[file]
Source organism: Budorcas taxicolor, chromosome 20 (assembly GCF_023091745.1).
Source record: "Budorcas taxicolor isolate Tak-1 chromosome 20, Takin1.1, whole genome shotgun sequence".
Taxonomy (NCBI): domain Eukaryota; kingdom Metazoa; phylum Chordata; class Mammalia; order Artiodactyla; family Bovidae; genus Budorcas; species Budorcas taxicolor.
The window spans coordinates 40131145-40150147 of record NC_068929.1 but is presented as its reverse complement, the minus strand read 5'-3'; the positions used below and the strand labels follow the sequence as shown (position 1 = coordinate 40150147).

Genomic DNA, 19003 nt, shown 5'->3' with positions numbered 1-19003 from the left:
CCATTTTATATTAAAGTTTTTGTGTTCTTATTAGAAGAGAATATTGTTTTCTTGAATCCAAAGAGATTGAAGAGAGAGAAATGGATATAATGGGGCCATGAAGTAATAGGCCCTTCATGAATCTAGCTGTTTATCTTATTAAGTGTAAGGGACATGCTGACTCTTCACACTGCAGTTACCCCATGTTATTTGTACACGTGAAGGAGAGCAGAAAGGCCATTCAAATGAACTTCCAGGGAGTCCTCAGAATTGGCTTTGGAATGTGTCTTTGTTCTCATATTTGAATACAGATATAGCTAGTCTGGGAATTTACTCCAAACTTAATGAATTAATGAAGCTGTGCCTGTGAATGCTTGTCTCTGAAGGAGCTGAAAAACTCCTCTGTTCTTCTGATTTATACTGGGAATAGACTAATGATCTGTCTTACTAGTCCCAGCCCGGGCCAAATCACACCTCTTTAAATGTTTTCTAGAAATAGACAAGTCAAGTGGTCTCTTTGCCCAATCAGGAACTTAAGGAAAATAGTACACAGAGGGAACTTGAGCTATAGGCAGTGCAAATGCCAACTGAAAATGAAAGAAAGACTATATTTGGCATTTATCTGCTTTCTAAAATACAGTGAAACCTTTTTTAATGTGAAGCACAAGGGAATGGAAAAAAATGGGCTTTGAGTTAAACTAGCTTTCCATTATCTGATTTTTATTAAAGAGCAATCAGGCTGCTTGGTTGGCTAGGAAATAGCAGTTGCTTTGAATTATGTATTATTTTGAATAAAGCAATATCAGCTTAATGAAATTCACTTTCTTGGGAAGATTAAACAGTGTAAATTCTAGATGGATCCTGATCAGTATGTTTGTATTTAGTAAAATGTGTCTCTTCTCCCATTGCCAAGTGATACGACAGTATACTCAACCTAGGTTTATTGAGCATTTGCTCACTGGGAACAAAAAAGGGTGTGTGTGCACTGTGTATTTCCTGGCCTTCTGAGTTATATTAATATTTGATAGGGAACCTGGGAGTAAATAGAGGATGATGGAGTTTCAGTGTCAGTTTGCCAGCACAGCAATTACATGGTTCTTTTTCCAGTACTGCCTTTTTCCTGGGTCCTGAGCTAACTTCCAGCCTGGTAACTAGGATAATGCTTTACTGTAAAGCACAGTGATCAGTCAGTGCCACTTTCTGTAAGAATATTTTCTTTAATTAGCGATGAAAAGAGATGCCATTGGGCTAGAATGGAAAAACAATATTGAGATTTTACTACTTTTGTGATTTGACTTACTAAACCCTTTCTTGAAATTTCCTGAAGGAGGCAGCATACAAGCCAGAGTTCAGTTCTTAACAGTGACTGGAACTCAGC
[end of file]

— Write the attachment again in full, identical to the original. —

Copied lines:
Source organism: Budorcas taxicolor, chromosome 20 (assembly GCF_023091745.1).
Source record: "Budorcas taxicolor isolate Tak-1 chromosome 20, Takin1.1, whole genome shotgun sequence".
Taxonomy (NCBI): domain Eukaryota; kingdom Metazoa; phylum Chordata; class Mammalia; order Artiodactyla; family Bovidae; genus Budorcas; species Budorcas taxicolor.
The window spans coordinates 40131145-40150147 of record NC_068929.1 but is presented as its reverse complement, the minus strand read 5'-3'; the positions used below and the strand labels follow the sequence as shown (position 1 = coordinate 40150147).

Genomic DNA, 19003 nt, shown 5'->3' with positions numbered 1-19003 from the left:
CCATTTTATATTAAAGTTTTTGTGTTCTTATTAGAAGAGAATATTGTTTTCTTGAATCCAAAGAGATTGAAGAGAGAGAAATGGATATAATGGGGCCATGAAGTAATAGGCCCTTCATGAATCTAGCTGTTTATCTTATTAAGTGTAAGGGACATGCTGACTCTTCACACTGCAGTTACCCCATGTTATTTGTACACGTGAAGGAGAGCAGAAAGGCCATTCAAATGAACTTCCAGGGAGTCCTCAGAATTGGCTTTGGAATGTGTCTTTGTTCTCATATTTGAATACAGATATAGCTAGTCTGGGAATTTACTCCAAACTTAATGAATTAATGAAGCTGTGCCTGTGAATGCTTGTCTCTGAAGGAGCTGAAAAACTCCTCTGTTCTTCTGATTTATACTGGGAATAGACTAATGATCTGTCTTACTAGTCCCAGCCCGGGCCAAATCACACCTCTTTAAATGTTTTCTAGAAATAGACAAGTCAAGTGGTCTCTTTGCCCAATCAGGAACTTAAGGAAAATAGTACACAGAGGGAACTTGAGCTATAGGCAGTGCAAATGCCAACTGAAAATGAAAGAAAGACTATATTTGGCATTTATCTGCTTTCTAAAATACAGTGAAACCTTTTTTAATGTGAAGCACAAGGGAATGGAAAAAAATGGGCTTTGAGTTAAACTAGCTTTCCATTATCTGATTTTTATTAAAGAGCAATCAGGCTGCTTGGTTGGCTAGGAAATAGCAGTTGCTTTGAATTATGTATTATTTTGAATAAAGCAATATCAGCTTAATGAAATTCACTTTCTTGGGAAGATTAAACAGTGTAAATTCTAGATGGATCCTGATCAGTATGTTTGTATTTAGTAAAATGTGTCTCTTCTCCCATTGCCAAGTGATACGACAGTATACTCAACCTAGGTTTATTGAGCATTTGCTCACTGGGAACAAAAAAGGGTGTGTGTGCACTGTGTATTTCCTGGCCTTCTGAGTTATATTAATATTTGATAGGGAACCTGGGAGTAAATAGAGGATGATGGAGTTTCAGTGTCAGTTTGCCAGCACAGCAATTACATGGTTCTTTTTCCAGTACTGCCTTTTTCCTGGGTCCTGAGCTAACTTCCAGCCTGGTAACTAGGATAATGCTTTACTGTAAAGCACAGTGATCAGTCAGTGCCACTTTCTGTAAGAATATTTTCTTTAATTAGCGATGAAAAGAGATGCCATTGGGCTAGAATGGAAAAACAATATTGAGATTTTACTACTTTTGTGATTTGACTTACTAAACCCTTTCTTGAAATTTCCTGAAGGAGGCAGCATACAAGCCAGAGTTCAGTTCTTAACAGTGACTGGAACTCAGC